AMESBURY — A local mother and her 13-year-old daughter are taking homeschooling to new heights this weekend as they set out on a six-month journey to hike the 2,190 miles of the Appalachian Trail.
Briana Sullivan knew that her daughter Cambyr was itching for a challenge beyond her Amesbury Middle School classroom setting, but she had no idea how her daughter's dreams would mirror her own.
Sullivan, who grew up on the West Coast, always wanted to be "a gypsy — a vagabond, living out of my backpack, traveling the world." At 47, she has traveled to 28 countries in Europe, Asia, North America and South America.
Following a separation from Cambyr's father a few years ago, she set off to do some soul searching, including a trip to Peru where she hiked Machu Picchu and a section of the Amazon rainforest. When she returned, Sullivan realized she could enjoy hiking and the outdoors just as much in the mountains closer to home.
She spent two weeks in the White Mountains in summer 2018. While staying at Carter Notch Hut in Jackson, New Hampshire, she accidentally came across a program for Appalachian Trail hikers, so she checked it out.
Sullivan spoke with volunteers and — though she considers herself a novice hiker — realized she had already conquered what is considered the most challenging section of the Appalachian Trail.
On her 12th day in the mountains, Sullivan said she was writing in her journal when she vowed to become a trail hut volunteer and hike the whole Appalachian Trail — that is, after her two children went off to college.
When she got back to Amesbury, Sullivan picked up her daughter from school and explained her goal. Cambyr, completely uninterested at the time, let her mother's words go in one ear and out the other.
Several months later, in 2019, Cambyr came across a YouTube channel called "Fight for Together" about a family of eight who hiked the Appalachian Trail. She was enthralled with the idea of children, both younger and older than her, rising to such a challenge.
After her daughter brought the videos to her attention, Sullivan said, "Cambyr, do you realize I told you about this last year?"
"I wanted to do it so bad," Cambyr said. Though she had skied and climbed Mount Washington before, Cambyr admitted she was not an avid hiker a year ago.
"From then on, I had a goal to get out more and that started with me running a half marathon," she said. After doing the math with her mother, she realized that if they were to complete the AT in six months they would need to hike about 13.5 miles a day, or the equivalent of a half marathon.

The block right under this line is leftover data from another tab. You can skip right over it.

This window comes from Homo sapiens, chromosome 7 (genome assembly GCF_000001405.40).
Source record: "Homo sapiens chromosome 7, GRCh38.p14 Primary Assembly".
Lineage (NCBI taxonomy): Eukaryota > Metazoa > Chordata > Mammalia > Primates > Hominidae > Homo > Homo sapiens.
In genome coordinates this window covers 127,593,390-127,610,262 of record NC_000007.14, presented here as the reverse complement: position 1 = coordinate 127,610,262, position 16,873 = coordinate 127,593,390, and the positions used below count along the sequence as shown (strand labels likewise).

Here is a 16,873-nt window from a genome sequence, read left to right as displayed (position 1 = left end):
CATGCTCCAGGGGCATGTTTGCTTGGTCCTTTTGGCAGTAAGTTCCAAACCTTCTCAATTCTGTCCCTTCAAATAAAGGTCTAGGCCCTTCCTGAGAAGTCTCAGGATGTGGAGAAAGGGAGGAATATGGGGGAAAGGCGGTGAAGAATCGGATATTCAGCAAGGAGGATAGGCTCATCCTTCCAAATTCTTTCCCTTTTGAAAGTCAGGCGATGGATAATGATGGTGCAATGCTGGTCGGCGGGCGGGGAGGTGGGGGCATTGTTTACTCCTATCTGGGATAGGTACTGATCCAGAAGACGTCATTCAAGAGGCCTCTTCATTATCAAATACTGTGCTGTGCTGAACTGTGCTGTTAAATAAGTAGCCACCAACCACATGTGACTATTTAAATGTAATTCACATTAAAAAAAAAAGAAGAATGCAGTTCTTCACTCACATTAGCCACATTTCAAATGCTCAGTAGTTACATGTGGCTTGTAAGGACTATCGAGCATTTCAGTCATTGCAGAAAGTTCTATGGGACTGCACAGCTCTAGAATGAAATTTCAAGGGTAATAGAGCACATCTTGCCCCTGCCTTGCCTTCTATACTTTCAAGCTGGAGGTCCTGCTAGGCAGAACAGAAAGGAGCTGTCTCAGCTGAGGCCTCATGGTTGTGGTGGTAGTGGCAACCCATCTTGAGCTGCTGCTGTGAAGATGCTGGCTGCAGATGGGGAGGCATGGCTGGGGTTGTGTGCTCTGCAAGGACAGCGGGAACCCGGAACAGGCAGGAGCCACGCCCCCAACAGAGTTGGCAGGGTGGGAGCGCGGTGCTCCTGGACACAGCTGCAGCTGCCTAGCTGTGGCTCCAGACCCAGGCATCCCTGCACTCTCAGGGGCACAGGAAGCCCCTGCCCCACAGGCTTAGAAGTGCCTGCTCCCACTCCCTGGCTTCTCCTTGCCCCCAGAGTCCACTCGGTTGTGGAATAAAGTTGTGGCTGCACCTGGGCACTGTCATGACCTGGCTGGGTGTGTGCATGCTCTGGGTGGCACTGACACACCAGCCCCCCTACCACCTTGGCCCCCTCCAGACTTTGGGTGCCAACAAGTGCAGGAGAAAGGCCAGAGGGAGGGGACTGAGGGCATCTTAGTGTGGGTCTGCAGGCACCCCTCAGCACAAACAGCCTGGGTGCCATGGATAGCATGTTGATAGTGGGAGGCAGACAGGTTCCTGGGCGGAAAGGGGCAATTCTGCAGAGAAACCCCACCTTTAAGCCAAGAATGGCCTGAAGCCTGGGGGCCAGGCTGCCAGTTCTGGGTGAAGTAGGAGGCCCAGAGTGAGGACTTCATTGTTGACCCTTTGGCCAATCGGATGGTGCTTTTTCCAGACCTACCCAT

"I thought, 'OK. I will train for two months, I'll run it and I can prove that I can hike this,'" Cambyr said. In July, she ran her first half marathon in two hours and 22 minutes.
"It was really good training to do the AT," Cambyr said. "Running is pretty hard for a long time but walking — I could walk for like days on days."
Since then, the duo has been seen walking the trails around Greater Newburyport with their large backpacks, drawing the attention of passersby.
Sullivan and Cambyr fly out to Atlanta on Saturday, and they are registered to start their hike Monday at Springer Mountain in Towns County, Georgia.
In preparing over the past year, Cambyr and her mother skied, camped out and climbed as many peaks as their schedules would allow. They completed grocery runs as practice for when they will need to replenish their food on the trail, and even improved the time it takes to set up a tent on different terrain.
Sullivan also met with administrators and teachers at Amesbury Public Schools to create a plan so Cambyr can complete the last few months of eighth grade in a homeschool-type setting.
She will continue her studies in language arts through written and video blogging. For algebra, Cambyr will be using resources and assessments on Khan Academy, a website with free online classes. Cambyr will cross through 14 states on the trail, allowing her to study geography and history along the way.
Cambyr and her mother are also working to improve their Spanish. They will alternate between talking in English and Spanish on the trail, something Cambyr said she felt unable to do fluidly in a classroom setting.
Last year, Sullivan completed a first-year apprenticeship in herbalism at a school in Vermont, so she and her daughter will know what plants are safe to consume. Using this knowledge and what they encounter through various climates, Cambyr will continue her studies in earth and life sciences.
In terms of chemistry, they are looking to do some research on water testing. They haven't figured out all the details yet but since they will be passing a number of water sources, they want to test and compare the results along the trail.
Sullivan is certified in wilderness first aid through the National Outdoor Leadership School. Cambyr was told she was too young to take the first aid course, but her mother hopes to share that knowledge.
In October, Cambyr broke her elbow while trying out for a local climbing team, and she and her mother thought their dream might have to be put on hold. Cambyr underwent surgery and extensive physical therapy and fortunately, she has full range of motion in her arm again.
Staff writer Heather Alterisio can be reached via email at email@example.com or by phone at 978-961-3149. Follow her on Twitter @HeathAlt.